Photograph Courtesy of The Sun
In 2002, Scolari could call on Rivaldo, a returning Ronaldo and a burgeoning Ronaldinho, in a tournament greatly remembered for Brazil’s flowing football amidst bungling opposition. This time, Scolari is lucky in neither department. He cannot call on players of the ilk of O Fenomeno, and neither can he count on the opposition to bring their worst to Brazil; Germany is on the rise, Spain are the current holders and the most dominant national team in history and other powers such as Holland and Argentina (led by the delectable talent that is Lionel Messi) are steadily getting their acts together for what could be the most competitive World Cup in recent memory.
However, despite this, Brazil continues to export players at a prodigious rate – for 4 years in a row, Brazil has provided the over 500 players to Europe’s 478 top division sides, by far the most of any nation. In the Champions League, now regarded as the premier football competition in the world, Brazil remains the most represented nationality. At first glance, a shortage of talent does not appear to be the problem. So what is then?
With a Brazil side in the middle of an evolution (of the 2010 World Cup Squad, only 3 players have been selected for the Confederations Cup – can you name them without cheating?), this surplus of talent would otherwise be regarded as a blessing, the kind of depth that every manager craves for. Admittedly, La Seleçao’s crop of defenders is probably the best in the world, a cultural quirk in light of past history. Rob Smyth of the Guardian notes that Brazil is conventionally regarded as synonymous, whether rightly or wrongly, with a lack of true defensive talent. On their exit glorious exit in 1982, here is what he had to say –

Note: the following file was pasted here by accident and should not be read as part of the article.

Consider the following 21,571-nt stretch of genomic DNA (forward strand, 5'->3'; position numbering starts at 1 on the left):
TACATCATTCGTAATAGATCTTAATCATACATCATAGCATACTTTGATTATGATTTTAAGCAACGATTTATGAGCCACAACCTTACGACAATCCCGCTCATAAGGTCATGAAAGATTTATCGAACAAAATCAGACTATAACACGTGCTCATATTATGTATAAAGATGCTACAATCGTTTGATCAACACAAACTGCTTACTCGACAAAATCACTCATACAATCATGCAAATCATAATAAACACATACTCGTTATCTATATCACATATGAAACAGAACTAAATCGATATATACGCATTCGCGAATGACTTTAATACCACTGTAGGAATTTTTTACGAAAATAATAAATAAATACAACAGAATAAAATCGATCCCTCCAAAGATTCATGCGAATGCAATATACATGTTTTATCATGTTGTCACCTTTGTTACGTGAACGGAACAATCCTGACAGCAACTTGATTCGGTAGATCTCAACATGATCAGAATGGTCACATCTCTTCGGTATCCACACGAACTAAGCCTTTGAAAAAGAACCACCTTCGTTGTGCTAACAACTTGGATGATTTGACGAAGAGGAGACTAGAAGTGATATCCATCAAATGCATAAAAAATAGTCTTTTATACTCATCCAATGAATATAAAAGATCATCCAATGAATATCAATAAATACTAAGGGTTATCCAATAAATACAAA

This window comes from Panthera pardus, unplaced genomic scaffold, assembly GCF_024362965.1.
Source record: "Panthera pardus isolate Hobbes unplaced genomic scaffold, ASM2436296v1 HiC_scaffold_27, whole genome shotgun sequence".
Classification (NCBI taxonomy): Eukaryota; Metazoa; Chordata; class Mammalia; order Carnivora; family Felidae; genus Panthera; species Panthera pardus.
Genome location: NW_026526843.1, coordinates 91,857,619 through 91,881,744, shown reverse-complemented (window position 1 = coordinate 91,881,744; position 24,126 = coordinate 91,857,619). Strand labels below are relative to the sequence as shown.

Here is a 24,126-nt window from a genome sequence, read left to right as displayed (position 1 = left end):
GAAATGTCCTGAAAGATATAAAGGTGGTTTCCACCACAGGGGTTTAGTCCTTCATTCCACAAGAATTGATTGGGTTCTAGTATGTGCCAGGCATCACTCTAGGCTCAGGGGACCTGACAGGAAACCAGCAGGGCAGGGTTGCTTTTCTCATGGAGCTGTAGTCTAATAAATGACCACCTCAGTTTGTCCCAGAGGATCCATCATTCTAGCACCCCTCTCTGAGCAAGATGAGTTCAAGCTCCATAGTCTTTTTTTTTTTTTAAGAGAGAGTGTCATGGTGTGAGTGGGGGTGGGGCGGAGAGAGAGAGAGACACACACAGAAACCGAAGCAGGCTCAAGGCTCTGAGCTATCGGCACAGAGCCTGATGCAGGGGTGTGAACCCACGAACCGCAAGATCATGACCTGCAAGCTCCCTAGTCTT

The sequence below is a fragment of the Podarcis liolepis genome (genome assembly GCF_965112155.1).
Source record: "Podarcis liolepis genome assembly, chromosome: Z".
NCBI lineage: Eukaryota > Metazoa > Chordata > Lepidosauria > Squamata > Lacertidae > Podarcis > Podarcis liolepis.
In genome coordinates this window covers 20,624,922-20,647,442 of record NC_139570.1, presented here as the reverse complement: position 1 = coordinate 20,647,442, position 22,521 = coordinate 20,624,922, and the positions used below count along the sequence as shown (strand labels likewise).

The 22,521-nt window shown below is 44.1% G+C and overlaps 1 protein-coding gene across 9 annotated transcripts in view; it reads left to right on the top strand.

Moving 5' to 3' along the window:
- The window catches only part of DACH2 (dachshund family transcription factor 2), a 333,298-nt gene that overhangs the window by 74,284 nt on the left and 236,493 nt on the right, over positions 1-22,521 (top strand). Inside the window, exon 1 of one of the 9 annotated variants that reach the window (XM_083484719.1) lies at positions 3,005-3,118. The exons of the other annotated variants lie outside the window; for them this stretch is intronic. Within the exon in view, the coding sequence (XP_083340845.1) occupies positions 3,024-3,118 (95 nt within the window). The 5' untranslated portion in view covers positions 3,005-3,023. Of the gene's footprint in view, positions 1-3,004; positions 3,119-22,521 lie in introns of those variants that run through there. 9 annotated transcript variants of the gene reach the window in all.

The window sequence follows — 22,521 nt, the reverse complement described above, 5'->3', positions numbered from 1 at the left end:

‘The problem (of the 1982 side), please, surely lay with the defence and goalkeeper, yet their eccentricities and inadequacies were largely indulged because, well, this is Brazil and they never have good defenders. What insulting poppycock.’
It might not have been poppycock then but it certainly is now. Thiago Silva, David Luiz and Dante come off the back of brilliant seasons for their respective clubs and a conundrum for the manager is how to take advantage of these talented centre backs, all blessed with the silky ball skills of Brazilian footballers complemented by true athleticism. It is ironic, for the issue of shoehorning players into a side is almost always in relation to the forward players, the traditional difference makers. Down the sides, Dani Alves, Marcelo and Filipe Luis provide ample forward thrust, in keeping with a lengthy tradition of flying wing/full backs.
It is further ahead, problems persist. While a sound defence provides a solid foundation, excuse the cliché, but ‘goals win you games’. Or shall I echo Jim Fleeting, the SFA’s Director of Football Development, who noted that David Moyes stressed how ‘everything these days goes through the middle’? It is in these two areas that Brazil struggles. Right now, Brazil is spearheaded by Fred, a striker who failed in Europe (he did serve up some flashes of typical Brazilian brilliance), flanked by Neymar, a boundless talent seemingly caught in inertia. Of Neymar, the Brazilian public expects the world but for the skinny young lad, the pressure has appeared to be more inhibiting than inspiring. Recent performances against Italy, Russia and England (in February – even Joey Barton had a dig) have only fueled the conflagration of furious criticism that has come his way. His recent move to Barcelona, rather than confirm his quality, has apparently left the player with much more to prove, with doubters, of whom there are many, expecting failure.